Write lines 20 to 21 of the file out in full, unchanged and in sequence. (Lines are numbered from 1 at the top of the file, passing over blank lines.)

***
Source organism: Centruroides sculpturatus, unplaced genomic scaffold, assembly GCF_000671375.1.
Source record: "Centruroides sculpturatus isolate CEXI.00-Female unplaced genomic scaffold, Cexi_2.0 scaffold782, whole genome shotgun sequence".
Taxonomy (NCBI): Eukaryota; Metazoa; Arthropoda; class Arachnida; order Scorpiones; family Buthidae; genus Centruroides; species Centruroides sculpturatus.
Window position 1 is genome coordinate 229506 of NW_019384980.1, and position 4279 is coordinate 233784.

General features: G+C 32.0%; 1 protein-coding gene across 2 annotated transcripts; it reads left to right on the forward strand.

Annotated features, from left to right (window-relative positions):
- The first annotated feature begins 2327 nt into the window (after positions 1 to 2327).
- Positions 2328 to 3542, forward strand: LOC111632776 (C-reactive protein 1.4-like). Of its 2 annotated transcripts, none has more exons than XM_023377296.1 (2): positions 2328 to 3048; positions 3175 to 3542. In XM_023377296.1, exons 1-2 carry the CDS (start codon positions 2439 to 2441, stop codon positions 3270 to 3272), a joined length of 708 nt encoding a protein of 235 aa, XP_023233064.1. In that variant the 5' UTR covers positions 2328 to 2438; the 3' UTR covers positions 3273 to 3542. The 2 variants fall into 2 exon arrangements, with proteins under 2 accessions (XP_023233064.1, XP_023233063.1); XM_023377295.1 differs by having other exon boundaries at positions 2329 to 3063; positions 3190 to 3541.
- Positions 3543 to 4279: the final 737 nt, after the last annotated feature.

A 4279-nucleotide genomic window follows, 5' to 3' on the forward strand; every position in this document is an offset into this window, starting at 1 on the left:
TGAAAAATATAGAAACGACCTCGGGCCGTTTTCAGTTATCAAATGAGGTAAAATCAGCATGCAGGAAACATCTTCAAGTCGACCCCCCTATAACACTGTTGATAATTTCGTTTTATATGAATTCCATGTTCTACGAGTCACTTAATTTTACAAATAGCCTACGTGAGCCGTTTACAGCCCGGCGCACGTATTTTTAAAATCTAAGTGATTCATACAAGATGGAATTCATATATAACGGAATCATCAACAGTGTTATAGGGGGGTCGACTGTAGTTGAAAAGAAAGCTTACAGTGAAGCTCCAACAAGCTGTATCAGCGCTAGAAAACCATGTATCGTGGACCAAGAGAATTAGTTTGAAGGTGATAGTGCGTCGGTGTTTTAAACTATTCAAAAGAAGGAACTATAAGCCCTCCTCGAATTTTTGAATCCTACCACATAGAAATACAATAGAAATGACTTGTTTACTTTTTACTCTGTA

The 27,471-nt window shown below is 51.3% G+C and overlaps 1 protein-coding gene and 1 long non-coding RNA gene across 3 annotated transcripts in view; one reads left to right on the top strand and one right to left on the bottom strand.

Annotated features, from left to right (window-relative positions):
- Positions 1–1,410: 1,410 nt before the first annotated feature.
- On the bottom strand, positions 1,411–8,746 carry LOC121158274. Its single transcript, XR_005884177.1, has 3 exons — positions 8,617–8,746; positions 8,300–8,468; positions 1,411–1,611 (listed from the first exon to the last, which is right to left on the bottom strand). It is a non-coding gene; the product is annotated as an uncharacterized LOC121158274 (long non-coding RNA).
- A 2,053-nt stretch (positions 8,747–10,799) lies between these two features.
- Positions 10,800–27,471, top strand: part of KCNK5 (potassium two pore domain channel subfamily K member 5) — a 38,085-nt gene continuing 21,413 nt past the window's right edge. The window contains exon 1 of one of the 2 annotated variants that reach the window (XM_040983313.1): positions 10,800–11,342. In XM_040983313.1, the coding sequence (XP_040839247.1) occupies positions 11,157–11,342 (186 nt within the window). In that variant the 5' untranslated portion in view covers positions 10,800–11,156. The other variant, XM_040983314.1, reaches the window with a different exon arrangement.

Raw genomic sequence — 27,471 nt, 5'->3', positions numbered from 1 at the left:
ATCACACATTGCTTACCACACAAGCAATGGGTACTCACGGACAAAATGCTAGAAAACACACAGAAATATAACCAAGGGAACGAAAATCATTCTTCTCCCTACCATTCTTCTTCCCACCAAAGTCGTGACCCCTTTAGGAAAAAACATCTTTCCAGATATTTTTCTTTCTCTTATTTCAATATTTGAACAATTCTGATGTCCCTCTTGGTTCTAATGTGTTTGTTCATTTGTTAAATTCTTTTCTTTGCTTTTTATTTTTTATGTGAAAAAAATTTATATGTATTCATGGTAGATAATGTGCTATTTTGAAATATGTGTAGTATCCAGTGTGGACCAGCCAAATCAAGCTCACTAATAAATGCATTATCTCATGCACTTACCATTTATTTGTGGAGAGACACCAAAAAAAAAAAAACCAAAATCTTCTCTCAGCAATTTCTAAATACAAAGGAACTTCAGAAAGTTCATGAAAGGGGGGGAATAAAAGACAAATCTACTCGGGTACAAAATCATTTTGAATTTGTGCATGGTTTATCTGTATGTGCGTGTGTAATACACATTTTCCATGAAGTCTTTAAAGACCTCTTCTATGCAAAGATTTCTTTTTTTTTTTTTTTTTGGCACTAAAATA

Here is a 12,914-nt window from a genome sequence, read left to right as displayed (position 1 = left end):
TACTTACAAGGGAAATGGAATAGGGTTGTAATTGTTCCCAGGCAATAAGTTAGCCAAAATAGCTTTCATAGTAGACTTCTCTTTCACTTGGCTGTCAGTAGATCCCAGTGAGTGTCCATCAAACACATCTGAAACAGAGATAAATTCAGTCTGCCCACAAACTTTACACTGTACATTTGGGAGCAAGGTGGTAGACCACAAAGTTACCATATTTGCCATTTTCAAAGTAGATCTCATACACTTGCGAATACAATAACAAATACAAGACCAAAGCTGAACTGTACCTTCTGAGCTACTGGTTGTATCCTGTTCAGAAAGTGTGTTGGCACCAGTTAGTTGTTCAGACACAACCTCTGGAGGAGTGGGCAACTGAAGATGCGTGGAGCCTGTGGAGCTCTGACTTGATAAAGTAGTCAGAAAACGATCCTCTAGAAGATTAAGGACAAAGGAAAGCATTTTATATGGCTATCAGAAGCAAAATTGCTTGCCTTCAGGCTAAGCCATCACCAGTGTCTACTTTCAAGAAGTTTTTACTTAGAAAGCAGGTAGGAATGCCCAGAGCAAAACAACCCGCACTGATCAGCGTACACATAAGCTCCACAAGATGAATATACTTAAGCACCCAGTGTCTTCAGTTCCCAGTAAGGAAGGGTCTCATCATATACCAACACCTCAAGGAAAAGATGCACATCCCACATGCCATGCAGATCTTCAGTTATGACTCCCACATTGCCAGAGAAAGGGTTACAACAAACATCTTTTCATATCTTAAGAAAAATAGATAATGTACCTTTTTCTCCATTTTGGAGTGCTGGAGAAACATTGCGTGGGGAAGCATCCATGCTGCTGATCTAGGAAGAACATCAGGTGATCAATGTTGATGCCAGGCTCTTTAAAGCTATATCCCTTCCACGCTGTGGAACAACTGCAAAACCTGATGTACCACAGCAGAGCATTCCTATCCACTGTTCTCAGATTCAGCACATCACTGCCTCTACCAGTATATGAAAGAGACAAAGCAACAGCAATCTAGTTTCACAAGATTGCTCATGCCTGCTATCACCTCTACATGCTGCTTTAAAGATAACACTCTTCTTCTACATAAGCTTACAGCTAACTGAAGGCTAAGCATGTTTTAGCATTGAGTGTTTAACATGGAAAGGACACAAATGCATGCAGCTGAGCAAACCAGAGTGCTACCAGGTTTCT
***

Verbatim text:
Here is a 12,914-nt window from a genome sequence, read left to right as displayed (position 1 = left end):
TACTTACAAGGGAAATGGAATAGGGTTGTAATTGTTCCCAGGCAATAAGTTAGCCAAAATAGCTTTCATAGTAGACTTCTCTTTCACTTGGCTGTCAGTAGATCCCAGTGAGTGTCCATCAAACACATCTGAAACAGAGATAAATTCAGTCTGCCCACAAACTTTACACTGTACATTTGGGAGCAAGGTGGTAGACCACAAAGTTACCATATTTGCCATTTTCAAAGTAGATCTCATACACTTGCGAATACAATAACAAATACAAGACCAAAGCTGAACTGTACCTTCTGAGCTACTGGTTGTATCCTGTTCAGAAAGTGTGTTGGCACCAGTTAGTTGTTCAGACACAACCTCTGGAGGAGTGGGCAACTGAAGATGCGTGGAGCCTGTGGAGCTCTGACTTGATAAAGTAGTCAGAAAACGATCCTCTAGAAGATTAAGGACAAAGGAAAGCATTTTATATGGCTATCAGAAGCAAAATTGCTTGCCTTCAGGCTAAGCCATCACCAGTGTCTACTTTCAAGAAGTTTTTACTTAGAAAGCAGGTAGGAATGCCCAGAGCAAAACAACCCGCACTGATCAGCGTACACATAAGCTCCACAAGATGAATATACTTAAGCACCCAGTGTCTTCAGTTCCCAGTAAGGAAGGGTCTCATCATATACCAACACCTCAAGGAAAAGATGCACATCCCACATGCCATGCAGATCTTCAGTTATGACTCCCACATTGCCAGAGAAAGGGTTACAACAAACATCTTTTCATATCTTAAGAAAAATAGATAATGTACCTTTTTCTCCATTTTGGAGTGCTGGAGAAACATTGCGTGGGGAAGCATCCATGCTGCTGATCTAGGAAGAACATCAGGTGATCAATGTTGATGCCAGGCTCTTTAAAGCTATATCCCTTCCACGCTGTGGAACAACTGCAAAACCTGATGTACCACAGCAGAGCATTCCTATCCACTGTTCTCAGATTCAGCACATCACTGCCTCTACCAGTATATGAAAGAGACAAAGCAACAGCAATCTAGTTTCACAAGATTGCTCATGCCTGCTATCACCTCTACATGCTGCTTTAAAGATAACACTCTTCTTCTACATAAGCTTACAGCTAACTGAAGGCTAAGCATGTTTTAGCATTGAGTGTTTAACATGGAAAGGACACAAATGCATGCAGCTGAGCAAACCAGAGTGCTACCAGGTTTCT